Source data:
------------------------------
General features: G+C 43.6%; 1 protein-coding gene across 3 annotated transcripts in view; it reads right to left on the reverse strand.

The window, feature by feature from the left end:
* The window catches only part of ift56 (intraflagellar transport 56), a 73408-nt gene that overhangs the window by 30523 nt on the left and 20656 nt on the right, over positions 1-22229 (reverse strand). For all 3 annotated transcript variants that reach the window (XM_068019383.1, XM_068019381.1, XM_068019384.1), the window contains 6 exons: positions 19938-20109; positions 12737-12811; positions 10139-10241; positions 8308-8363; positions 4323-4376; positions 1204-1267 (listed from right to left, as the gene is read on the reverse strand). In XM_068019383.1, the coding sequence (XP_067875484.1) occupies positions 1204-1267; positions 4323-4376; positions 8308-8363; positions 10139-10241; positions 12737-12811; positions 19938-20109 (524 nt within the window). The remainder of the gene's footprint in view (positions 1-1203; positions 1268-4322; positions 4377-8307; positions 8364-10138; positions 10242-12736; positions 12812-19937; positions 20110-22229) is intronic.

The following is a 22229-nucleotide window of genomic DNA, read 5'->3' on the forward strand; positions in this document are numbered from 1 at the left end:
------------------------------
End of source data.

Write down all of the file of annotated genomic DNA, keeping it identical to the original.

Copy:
General features: G+C 43.6%; 1 protein-coding gene across 3 annotated transcripts in view; it reads right to left on the reverse strand.

The window, feature by feature from the left end:
* The window catches only part of ift56 (intraflagellar transport 56), a 73408-nt gene that overhangs the window by 30523 nt on the left and 20656 nt on the right, over positions 1-22229 (reverse strand). For all 3 annotated transcript variants that reach the window (XM_068019383.1, XM_068019381.1, XM_068019384.1), the window contains 6 exons: positions 19938-20109; positions 12737-12811; positions 10139-10241; positions 8308-8363; positions 4323-4376; positions 1204-1267 (listed from right to left, as the gene is read on the reverse strand). In XM_068019383.1, the coding sequence (XP_067875484.1) occupies positions 1204-1267; positions 4323-4376; positions 8308-8363; positions 10139-10241; positions 12737-12811; positions 19938-20109 (524 nt within the window). The remainder of the gene's footprint in view (positions 1-1203; positions 1268-4322; positions 4377-8307; positions 8364-10138; positions 10242-12736; positions 12812-19937; positions 20110-22229) is intronic.

The following is a 22229-nucleotide window of genomic DNA, read 5'->3' on the forward strand; positions in this document are numbered from 1 at the left end: